The World Today for May 09, 2017


In Bloom

Tech giant Google fired up its first internet servers last week on the formerly isolated island of Cuba.

Internet access is shoddy and expensive in Cuba despite President Raul Castro’s initiatives to set up Wi-Fi hotspots in tourist destinations on the island. Home connections, especially in rural outposts, are even more rare, NPR reported.

Google’s Cuban servers will merely speed up the internet already available on the island by locally caching information. Cuba’s internet infrastructure isn’t expected to change dramatically.

But for a nation notorious for stymieing open communication, the move is an indicator of Cuba’s much anticipated, albeit tentative, blooming.

Since the United States’ rapprochement with Cuba in 2015, the island nation, once an economic disaster, has been making a comeback.

Tourism has seen a serious uptick, with projections for 2017 promising exponentially more tourists than the 4 million people that visited the island last year.

That sector has kept Cuba afloat, even amid an energy crisis. Petrol has become a pricey commodity since oil shipments from neighboring Venezuela have dried up, the Associated Press reported.

Cuba’s small private sector – mainly local restaurant owners and hoteliers – are enjoying a higher quality of life, perhaps contributing to the sharp decline in asylum seekers fleeing the island nation, Reuters reported.

The shift is having social ramifications, too. The island recently celebrated its first transgender religious ceremony, the Independent reported Monday.

Cuba has indeed made progress in a few years’ time – however, Cuba’s economy is still “bonkers,” argued the Economist.

Its practice of using two separate currencies – one for tourists, matched to the dollar, and one for islanders – ensures that doctors and other civil servants chained to Cuba’s communist past make a little over $50 a month at best, while those operating in the tourism sector and black-market enterprises can make much more.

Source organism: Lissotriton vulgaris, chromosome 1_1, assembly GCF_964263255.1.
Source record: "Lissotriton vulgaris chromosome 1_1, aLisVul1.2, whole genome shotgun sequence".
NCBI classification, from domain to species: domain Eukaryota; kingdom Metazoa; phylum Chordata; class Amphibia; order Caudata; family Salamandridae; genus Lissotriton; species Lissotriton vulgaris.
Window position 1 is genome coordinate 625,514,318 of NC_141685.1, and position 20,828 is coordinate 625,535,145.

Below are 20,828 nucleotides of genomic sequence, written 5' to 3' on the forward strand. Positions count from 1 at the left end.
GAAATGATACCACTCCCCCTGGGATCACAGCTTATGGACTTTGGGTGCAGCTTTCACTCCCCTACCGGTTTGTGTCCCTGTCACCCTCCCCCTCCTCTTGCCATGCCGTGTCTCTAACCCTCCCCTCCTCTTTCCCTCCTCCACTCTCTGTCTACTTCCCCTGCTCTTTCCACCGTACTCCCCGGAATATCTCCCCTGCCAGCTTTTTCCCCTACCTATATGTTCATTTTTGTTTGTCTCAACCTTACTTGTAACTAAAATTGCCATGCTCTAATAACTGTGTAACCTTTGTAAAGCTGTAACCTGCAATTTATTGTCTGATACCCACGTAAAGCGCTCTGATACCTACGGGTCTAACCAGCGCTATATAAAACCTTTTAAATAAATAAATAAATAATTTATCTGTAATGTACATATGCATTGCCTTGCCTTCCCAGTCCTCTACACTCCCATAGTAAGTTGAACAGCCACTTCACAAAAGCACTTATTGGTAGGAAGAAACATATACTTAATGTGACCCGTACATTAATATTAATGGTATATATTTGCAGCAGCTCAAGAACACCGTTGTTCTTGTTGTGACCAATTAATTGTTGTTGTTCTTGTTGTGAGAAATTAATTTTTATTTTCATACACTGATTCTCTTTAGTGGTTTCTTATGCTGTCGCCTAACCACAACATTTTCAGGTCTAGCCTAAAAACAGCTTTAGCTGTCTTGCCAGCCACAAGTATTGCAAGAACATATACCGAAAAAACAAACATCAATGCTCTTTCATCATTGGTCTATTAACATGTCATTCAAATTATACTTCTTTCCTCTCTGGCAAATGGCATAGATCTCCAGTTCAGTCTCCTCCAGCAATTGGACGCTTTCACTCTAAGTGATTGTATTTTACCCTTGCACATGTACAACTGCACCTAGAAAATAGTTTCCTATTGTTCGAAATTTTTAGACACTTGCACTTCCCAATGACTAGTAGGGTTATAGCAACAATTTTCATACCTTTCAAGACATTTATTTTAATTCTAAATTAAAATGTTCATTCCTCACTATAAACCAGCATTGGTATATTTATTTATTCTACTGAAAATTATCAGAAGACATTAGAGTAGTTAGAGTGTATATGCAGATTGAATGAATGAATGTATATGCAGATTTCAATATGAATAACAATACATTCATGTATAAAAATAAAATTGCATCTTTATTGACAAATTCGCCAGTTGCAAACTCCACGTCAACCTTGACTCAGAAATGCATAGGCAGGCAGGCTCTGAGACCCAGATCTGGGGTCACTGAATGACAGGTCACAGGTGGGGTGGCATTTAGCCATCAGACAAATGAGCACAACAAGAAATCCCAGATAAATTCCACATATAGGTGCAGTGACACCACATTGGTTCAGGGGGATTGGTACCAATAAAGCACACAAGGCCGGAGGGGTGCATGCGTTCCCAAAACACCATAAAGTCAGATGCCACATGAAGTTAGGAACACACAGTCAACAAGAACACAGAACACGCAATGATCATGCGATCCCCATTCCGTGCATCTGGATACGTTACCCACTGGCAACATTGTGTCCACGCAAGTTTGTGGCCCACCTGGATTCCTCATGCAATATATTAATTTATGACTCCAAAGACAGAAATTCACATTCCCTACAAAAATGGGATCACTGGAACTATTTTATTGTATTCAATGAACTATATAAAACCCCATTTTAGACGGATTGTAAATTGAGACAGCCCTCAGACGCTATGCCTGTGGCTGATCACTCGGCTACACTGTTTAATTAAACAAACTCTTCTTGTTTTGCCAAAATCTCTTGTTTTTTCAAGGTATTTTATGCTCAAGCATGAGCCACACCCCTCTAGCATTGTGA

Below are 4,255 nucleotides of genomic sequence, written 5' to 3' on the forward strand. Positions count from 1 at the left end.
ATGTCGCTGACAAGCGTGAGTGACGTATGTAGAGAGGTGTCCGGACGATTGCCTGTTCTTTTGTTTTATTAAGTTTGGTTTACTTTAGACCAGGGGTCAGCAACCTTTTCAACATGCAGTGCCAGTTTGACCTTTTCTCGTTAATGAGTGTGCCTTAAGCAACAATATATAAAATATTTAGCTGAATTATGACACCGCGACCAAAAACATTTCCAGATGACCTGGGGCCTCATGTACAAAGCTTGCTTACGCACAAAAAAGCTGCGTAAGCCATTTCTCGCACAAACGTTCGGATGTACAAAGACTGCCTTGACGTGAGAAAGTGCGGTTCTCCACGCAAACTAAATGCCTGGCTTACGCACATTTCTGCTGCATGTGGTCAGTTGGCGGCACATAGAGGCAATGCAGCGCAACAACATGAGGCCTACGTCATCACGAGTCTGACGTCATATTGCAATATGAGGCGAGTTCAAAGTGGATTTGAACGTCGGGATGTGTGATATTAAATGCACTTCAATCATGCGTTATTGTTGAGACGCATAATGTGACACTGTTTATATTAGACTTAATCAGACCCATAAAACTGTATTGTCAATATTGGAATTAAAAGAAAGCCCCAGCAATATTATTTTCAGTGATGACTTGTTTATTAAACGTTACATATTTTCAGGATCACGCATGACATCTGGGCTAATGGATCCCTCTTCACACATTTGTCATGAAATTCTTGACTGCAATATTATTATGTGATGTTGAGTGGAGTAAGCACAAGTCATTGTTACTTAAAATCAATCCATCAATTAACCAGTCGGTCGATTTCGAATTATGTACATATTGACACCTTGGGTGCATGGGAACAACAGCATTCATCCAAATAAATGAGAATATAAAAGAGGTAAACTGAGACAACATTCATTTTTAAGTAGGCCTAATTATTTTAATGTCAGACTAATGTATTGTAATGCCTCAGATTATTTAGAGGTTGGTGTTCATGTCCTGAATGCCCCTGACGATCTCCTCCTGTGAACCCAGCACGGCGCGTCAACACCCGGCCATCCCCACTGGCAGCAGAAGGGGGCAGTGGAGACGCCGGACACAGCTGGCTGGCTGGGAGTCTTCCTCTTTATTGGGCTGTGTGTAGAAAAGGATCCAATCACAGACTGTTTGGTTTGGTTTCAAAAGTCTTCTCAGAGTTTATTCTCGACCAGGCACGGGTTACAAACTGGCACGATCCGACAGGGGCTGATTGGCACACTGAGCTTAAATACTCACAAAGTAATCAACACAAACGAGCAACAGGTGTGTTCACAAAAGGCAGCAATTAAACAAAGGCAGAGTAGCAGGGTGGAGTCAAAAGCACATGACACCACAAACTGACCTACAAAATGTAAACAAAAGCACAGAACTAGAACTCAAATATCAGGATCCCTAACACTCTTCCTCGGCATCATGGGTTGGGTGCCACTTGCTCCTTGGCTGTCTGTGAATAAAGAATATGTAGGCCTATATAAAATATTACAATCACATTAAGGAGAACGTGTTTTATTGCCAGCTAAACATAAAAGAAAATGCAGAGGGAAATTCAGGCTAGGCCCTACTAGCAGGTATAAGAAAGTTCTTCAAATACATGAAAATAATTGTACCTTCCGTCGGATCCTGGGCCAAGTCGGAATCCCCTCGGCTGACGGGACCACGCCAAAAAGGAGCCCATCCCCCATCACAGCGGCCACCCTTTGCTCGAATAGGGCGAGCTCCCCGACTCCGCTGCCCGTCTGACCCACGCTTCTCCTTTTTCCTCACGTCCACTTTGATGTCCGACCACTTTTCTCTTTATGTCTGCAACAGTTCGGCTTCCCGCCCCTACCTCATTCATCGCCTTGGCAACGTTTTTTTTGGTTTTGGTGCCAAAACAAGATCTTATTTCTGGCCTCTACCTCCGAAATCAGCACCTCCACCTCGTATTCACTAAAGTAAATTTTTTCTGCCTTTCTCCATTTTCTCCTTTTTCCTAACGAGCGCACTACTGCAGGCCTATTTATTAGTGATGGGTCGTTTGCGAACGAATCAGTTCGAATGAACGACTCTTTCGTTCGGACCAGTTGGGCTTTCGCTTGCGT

That’s presenting confusing career choices for Cuba’s educated youth, PRI reported.

Meanwhile, although tourism is ramping up and flights from the US are becoming more and more frequent, the sector isn’t living up to expectations of yore when Cuba served as a playground for the American elite. Cuba’s citizens are having a hard time acclimating to the needs of their new guests.

That could lead to a return to the island’s revolutionary ways: Cubans could see the trade-off of moderate economic improvement for increased US influence as not worth the trouble, Stratfor reported.

In short: Expect Cuba to keep blossoming but don’t anticipate full bloom anytime soon.


A Trade in Slaves

The prosecutor for the International Criminal Court (ICC) warned of a possible investigation related to the detention of thousands of migrants in Libya – where the International Organization for Migration (IOM) says criminal gangs trade migrants in modern slave markets.

ICC prosecutor Fatou Bensouda told the United Nations Security Council that her office was collecting and analyzing information “related to serious and widespread crimes allegedly committed against migrants attempting to transit through Libya,” Reuters reported.

The IOM alleges that some 20,000 migrants are being held in illegal detention centers in Libya, where criminal gangs hold them for ransom or sell them for forced labor or sexual exploitation.